Unemployment Boosts Student Loan Debt
Americans’ collective $16 trillion national debt, with about one-third of it piled up during just the past three and one-half years under President Barack Obama, has become a major issue in this year’s presidential election. But the amount we owe as a nation is just part of Americans’ debt burden.
Before he took office, Obama promised to reduce unemployment dramatically. He has failed signally to accomplish that.
One ramification of Obama’s failure has been that many young Americans graduating from college can’t find jobs and, in desperation, go back to school. Many others enroll in higher education for the first time, also in attempts to make themselves marketable to potential employers.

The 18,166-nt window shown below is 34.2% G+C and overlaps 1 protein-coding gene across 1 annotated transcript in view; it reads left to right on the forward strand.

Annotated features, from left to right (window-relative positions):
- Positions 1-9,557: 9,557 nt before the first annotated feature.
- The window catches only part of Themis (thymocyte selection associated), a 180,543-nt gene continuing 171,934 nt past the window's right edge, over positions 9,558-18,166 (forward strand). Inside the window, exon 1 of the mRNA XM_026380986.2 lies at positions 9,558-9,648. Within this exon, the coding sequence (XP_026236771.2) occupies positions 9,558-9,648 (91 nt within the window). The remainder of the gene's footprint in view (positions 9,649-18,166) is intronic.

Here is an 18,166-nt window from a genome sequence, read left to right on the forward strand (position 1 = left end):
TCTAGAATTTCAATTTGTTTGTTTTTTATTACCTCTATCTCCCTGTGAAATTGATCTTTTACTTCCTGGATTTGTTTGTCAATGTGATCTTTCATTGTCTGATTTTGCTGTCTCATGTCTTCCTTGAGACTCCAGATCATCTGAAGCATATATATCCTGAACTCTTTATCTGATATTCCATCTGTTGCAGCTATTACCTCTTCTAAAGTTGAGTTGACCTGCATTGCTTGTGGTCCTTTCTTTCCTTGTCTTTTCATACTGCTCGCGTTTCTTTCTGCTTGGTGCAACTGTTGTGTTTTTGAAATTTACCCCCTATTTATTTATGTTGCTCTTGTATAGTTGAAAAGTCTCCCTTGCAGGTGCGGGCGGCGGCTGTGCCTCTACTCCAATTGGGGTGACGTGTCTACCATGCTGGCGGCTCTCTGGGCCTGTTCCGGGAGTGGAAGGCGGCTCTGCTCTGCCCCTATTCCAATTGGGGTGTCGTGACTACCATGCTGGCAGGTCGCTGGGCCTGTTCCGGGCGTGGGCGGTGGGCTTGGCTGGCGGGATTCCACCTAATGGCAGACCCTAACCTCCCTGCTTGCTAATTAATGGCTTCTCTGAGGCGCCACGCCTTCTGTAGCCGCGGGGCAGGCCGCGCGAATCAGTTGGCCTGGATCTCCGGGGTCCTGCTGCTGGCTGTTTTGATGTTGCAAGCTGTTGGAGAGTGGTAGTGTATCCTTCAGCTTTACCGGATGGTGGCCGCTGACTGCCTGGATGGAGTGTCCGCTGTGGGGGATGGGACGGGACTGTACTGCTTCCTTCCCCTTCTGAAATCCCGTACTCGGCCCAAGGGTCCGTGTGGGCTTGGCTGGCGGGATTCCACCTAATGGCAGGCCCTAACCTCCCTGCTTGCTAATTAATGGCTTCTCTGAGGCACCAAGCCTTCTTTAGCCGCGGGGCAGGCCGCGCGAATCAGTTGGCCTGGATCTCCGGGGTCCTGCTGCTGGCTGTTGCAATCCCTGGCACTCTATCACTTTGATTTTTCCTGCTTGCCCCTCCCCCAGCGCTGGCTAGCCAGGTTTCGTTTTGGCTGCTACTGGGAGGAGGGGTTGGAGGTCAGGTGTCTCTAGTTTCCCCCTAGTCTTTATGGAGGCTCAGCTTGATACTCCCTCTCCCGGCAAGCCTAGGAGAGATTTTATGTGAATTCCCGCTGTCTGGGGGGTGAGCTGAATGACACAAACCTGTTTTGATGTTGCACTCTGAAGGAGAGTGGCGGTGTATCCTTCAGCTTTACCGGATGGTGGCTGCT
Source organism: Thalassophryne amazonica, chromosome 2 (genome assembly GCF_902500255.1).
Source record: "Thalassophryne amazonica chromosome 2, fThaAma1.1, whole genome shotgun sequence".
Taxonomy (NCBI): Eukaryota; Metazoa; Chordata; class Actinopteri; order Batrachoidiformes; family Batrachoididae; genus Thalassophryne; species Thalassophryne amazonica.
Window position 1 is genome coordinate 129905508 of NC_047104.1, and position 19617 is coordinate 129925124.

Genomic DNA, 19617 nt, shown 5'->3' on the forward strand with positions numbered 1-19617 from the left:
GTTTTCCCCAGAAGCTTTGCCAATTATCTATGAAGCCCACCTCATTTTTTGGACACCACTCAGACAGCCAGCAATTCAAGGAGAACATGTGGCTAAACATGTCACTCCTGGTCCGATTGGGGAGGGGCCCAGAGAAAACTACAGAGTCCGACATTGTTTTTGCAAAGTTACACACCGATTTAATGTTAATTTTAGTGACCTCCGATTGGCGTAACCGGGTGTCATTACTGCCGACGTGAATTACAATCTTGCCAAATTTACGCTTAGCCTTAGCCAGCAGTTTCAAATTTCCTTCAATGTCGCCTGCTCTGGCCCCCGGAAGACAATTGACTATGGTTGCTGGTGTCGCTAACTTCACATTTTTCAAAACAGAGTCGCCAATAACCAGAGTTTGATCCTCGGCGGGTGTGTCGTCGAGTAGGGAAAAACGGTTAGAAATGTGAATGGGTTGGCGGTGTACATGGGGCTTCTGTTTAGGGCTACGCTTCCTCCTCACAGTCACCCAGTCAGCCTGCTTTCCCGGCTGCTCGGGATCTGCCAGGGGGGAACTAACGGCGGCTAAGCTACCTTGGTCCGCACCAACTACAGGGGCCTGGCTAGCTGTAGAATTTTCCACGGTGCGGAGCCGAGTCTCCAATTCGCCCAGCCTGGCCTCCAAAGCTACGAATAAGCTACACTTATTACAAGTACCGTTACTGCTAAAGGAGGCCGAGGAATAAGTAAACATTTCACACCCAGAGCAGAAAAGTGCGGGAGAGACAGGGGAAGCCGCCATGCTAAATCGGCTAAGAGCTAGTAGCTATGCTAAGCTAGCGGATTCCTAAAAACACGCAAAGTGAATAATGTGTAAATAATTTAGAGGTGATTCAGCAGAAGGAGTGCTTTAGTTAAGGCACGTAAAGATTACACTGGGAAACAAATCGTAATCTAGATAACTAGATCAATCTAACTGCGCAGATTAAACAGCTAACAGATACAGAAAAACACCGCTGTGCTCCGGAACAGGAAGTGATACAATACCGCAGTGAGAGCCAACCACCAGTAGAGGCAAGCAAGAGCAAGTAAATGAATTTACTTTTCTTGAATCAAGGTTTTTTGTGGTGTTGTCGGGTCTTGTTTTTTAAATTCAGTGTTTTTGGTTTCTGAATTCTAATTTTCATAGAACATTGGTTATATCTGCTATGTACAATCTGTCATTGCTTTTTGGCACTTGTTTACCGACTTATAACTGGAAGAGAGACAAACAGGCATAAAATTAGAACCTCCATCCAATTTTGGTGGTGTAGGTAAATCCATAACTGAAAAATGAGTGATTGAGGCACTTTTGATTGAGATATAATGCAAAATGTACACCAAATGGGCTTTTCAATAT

That has resulted in an explosion of debt among students and their parents.
When Obama took office, the total student loan debt in the United States was $579 billion. It now stands at $914 billion – an increase of more than 50 percent.
When Obama took office, only about 15 percent of U.S. households owed student loan debt. The percentage has gone up to 19 percent.
Analysts say there is no doubt part of the increase in student loan debt is because of high unemployment.
So yes, the nation’s debt has increased dramatically because of Obama’s policies – but so has the debt owed personally by millions of American students and their families.